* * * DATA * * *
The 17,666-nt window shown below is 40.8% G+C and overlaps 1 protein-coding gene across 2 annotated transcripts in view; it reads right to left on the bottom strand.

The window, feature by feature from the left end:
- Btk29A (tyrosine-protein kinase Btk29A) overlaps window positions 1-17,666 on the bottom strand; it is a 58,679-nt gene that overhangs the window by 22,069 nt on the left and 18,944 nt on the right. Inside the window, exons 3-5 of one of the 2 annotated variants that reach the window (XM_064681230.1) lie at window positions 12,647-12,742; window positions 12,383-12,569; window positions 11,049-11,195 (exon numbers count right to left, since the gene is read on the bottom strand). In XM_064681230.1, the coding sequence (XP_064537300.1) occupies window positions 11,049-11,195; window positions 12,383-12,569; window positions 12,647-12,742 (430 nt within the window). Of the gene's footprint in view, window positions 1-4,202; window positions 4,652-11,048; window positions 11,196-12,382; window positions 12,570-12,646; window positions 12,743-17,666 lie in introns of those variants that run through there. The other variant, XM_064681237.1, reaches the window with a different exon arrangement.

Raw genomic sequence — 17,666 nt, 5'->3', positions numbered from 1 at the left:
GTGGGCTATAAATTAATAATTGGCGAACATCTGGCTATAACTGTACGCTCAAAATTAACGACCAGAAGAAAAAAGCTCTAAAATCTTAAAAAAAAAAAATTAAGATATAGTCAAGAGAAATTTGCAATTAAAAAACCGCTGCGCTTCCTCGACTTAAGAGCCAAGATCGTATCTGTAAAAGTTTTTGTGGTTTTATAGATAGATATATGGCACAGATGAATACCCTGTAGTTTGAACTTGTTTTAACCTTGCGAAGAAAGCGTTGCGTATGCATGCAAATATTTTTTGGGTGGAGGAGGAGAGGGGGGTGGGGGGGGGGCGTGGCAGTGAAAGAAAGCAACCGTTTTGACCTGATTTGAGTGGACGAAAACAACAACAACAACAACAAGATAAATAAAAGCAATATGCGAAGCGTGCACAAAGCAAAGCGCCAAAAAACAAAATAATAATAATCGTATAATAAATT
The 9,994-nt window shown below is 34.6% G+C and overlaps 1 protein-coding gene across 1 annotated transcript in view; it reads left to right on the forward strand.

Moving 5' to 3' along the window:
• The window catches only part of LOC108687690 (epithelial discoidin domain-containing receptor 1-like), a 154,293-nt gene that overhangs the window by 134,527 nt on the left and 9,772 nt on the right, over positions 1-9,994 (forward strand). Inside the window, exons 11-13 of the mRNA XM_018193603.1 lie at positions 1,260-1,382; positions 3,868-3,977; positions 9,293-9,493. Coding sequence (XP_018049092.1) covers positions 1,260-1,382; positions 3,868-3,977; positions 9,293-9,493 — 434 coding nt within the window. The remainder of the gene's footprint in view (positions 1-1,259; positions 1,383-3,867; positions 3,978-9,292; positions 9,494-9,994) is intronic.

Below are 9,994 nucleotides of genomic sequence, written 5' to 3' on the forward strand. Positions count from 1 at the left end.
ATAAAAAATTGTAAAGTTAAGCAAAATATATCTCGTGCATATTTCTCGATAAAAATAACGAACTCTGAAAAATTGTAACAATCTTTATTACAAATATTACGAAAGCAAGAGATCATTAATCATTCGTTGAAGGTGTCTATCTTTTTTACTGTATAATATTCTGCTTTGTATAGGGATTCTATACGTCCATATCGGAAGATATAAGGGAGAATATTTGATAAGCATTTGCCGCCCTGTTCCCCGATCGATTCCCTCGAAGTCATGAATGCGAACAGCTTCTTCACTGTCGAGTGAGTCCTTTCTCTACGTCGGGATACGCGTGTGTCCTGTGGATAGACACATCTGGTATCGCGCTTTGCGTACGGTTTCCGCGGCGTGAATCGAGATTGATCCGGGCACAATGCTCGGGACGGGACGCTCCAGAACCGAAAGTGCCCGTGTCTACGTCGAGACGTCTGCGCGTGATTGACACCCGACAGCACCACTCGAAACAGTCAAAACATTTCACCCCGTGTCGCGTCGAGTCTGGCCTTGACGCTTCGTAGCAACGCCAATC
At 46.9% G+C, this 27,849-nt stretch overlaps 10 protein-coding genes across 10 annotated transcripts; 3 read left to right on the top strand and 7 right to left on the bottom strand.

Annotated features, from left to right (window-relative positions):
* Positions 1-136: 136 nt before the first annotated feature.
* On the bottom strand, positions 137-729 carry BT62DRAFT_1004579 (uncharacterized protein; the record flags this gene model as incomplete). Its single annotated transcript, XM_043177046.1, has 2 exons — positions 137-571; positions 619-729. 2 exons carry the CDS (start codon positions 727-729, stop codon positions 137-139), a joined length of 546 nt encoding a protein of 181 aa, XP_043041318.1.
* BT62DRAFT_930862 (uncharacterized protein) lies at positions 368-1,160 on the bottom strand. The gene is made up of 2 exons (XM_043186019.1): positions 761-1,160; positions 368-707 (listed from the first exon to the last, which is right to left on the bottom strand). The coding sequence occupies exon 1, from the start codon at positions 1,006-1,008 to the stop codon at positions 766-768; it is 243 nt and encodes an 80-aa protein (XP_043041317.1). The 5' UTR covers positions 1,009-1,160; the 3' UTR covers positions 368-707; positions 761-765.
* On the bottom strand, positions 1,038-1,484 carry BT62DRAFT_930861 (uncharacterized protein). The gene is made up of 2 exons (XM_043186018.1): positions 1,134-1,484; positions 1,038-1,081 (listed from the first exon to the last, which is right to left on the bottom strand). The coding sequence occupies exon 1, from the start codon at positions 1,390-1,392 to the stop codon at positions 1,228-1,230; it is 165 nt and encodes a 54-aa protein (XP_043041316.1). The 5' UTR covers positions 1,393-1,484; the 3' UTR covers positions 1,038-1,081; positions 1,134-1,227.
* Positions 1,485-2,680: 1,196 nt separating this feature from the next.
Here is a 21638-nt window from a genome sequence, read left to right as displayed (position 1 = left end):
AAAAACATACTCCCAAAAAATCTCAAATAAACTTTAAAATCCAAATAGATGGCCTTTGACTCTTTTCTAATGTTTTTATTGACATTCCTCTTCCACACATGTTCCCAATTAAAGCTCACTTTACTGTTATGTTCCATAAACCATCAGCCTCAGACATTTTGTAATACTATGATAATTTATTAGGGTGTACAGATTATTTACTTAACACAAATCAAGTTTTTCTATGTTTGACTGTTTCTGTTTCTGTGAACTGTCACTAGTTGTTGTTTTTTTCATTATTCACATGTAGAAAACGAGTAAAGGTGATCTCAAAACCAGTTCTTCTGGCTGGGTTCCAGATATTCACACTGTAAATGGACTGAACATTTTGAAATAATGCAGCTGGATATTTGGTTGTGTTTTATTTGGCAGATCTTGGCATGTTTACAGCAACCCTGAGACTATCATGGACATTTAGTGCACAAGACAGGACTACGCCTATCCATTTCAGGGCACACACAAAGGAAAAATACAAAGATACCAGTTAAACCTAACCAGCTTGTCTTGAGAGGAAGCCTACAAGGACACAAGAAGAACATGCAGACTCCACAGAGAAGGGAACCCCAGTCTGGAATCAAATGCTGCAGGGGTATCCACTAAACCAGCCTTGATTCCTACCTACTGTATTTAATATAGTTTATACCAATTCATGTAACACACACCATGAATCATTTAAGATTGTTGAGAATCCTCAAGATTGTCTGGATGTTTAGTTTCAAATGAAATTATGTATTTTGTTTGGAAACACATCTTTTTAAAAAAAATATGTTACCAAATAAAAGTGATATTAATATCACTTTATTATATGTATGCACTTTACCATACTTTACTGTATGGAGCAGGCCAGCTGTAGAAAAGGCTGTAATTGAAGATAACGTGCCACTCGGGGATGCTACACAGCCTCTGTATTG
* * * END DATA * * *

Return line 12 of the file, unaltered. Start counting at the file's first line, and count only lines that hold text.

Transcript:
Annotated features, from left to right (window-relative positions):